Despite changes by the Financial Accounting Standards Board (FASB) in March that were expected to stem fallout caused by other-than-temporary impairment (OTTI) charges at the Federal Home Loan banks, the system is continuing to suffer massive losses on its portfolio holdings.
Many Home Loan bank representatives praised the FASB after it amended its rules concerning OTTI to limit them solely to credit risk. But it has become clear that the credit risk embedded in the system's portfolios of private-label mortgage-backed securities is significant.
During the third quarter alone, the system's credit-related OTTI charges totaled $1.042 billion. That is more than half of the $1.995 billion in OTTI charges the system has taken all year.
The impact of the charges has been painful; the system said last week it lost $165 million during the quarter.
"This is an indication of the magnitude of their exposure to these kinds of securities," said Brian Harris, an analyst at Moody's Investors Service. "The credit pieces are becoming larger."
Home Loan bank representatives acknowledged that, even with the FASB's change, OTTI charges will remain a big challenge for the system. "The private-label mortgage-backed securities market continues to be a weight on the Federal Home Loan banks' earnings," said John von Seggern, the president of the Council of Federal Home Loan Banks.
The situation could be much worse. Noncredit-related OTTI charges totaled $8.4 billion for the first nine months of 2009 and before the FASB's decision, Home Loan banks would have been required to run that amount against earnings as well.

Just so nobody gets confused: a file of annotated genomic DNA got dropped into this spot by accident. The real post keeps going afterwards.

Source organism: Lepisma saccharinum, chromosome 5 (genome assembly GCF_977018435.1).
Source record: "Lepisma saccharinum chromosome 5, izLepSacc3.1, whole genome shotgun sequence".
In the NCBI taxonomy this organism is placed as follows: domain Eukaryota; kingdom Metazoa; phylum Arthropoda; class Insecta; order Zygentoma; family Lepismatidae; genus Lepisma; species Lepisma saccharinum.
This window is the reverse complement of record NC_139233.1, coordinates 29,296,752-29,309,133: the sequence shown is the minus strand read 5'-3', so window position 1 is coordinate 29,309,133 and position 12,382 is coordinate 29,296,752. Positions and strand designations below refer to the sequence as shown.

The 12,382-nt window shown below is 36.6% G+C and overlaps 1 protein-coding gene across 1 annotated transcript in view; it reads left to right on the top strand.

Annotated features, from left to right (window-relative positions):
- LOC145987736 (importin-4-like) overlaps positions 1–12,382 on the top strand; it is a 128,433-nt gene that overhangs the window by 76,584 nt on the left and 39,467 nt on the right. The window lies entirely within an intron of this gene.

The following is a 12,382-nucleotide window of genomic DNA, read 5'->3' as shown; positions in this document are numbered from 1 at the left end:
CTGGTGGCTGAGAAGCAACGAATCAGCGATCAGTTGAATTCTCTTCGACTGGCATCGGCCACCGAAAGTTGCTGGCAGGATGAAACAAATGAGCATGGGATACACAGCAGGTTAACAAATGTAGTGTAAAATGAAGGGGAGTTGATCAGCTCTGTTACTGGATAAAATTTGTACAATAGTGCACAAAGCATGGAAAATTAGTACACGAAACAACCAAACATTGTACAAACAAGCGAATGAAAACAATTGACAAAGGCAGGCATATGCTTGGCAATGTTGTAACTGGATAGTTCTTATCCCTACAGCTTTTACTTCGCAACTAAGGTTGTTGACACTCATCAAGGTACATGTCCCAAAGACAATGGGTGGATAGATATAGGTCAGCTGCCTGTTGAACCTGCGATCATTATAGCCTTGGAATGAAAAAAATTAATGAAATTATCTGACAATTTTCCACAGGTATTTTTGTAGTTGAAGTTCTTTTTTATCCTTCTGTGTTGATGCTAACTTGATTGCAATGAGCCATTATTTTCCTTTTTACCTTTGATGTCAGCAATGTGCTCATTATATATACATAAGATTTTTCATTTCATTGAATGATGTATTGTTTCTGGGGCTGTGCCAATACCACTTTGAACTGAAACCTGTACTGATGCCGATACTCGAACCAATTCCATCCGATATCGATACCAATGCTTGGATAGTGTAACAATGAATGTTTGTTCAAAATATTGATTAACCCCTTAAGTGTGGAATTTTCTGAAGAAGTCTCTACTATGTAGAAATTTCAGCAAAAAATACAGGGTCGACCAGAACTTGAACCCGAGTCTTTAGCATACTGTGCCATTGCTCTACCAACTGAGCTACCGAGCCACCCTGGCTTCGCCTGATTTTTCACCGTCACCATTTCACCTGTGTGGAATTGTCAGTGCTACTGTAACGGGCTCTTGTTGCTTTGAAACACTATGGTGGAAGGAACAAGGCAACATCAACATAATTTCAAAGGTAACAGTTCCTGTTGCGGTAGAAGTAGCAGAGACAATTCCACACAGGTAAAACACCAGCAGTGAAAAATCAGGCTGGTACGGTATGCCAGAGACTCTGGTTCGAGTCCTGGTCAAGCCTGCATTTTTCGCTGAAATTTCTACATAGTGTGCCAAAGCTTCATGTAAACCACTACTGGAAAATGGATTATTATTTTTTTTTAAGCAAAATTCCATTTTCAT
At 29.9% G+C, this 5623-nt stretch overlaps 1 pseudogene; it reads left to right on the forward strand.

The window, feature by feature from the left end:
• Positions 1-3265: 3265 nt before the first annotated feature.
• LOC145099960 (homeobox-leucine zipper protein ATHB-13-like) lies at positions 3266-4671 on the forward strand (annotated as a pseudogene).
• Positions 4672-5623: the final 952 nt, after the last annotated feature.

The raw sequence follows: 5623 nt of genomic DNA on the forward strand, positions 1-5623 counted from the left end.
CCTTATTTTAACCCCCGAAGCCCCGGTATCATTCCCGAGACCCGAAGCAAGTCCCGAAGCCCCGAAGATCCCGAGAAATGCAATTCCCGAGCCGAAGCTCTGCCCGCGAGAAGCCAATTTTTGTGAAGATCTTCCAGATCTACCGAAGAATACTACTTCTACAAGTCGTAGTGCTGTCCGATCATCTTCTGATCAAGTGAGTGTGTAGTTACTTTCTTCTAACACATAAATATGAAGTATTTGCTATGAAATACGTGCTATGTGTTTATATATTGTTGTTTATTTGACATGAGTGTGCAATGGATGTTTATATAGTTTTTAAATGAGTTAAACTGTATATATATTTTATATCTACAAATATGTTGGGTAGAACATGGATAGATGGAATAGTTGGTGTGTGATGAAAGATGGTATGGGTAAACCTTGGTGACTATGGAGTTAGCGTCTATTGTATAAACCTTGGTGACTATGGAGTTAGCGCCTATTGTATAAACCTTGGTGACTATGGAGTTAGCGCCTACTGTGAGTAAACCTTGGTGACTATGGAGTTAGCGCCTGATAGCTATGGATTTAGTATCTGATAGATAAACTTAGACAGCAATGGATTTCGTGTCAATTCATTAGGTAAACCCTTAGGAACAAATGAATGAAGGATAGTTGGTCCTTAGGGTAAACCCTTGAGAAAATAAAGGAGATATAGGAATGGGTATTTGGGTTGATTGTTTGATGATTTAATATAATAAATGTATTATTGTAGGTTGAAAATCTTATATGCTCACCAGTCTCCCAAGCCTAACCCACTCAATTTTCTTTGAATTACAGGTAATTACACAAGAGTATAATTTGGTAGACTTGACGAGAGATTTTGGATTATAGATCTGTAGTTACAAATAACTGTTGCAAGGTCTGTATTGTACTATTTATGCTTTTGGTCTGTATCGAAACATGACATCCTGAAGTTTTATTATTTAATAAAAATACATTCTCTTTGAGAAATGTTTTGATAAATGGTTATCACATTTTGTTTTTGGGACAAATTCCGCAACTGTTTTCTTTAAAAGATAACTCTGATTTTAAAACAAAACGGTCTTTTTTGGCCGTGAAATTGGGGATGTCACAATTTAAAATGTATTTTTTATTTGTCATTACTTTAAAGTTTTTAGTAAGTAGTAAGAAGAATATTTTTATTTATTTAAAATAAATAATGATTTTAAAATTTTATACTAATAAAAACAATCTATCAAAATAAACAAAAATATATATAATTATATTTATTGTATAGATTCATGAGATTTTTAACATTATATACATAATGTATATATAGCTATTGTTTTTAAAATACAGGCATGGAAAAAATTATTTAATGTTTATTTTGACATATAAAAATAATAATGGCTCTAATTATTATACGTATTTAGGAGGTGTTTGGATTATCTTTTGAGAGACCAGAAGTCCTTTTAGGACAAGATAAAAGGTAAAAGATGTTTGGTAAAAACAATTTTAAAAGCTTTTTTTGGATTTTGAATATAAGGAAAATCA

But the big question is how many more charges are in the offing. Harris estimated credit-related losses in the MBS portfolios could reach $2.8 billion.
In a press release last week, the Home Loan banks' Office of Finance did not offer an estimate of future charges but said the third-quarter hit resulted in large part from rising unemployment, lower housing prices and a tough refinancing market for borrowers who owe more than their home is worth. Those factors are unlikely to improve anytime soon, leading some observers to predict more charges. "Now you're down to the real fundamentals of credit being bad," said Bose George, a mortgage equity analyst at KBW. "Credit fundamentals are going to be weak for several quarters."
Given that background, there is little the Home Loan banks can do at the moment to minimize future OTTI charges. But George said the system should continue shifting back to its core advance business.
"The damage is done in terms of the old stuff but going forward, their business models need to have far-tighter parameters," he said.
Advances on Sept. 30 declined 27% from yearend, to $678 billion.
Some held out hope that the models Home Loan banks are using to determine credit-related OTTI charges are overly conservative and ultimate losses may prove to be lower. "There's an element that says they are front-end loaded accounting losses and there are potential recoveries," said Jim Vogel, the head of fixed-income research at First Horizon National Corp.'s First Financial Capital Markets Corp.
Others were less optimistic.
"They are real charges," Harris said. "It's an expected credit loss calculation."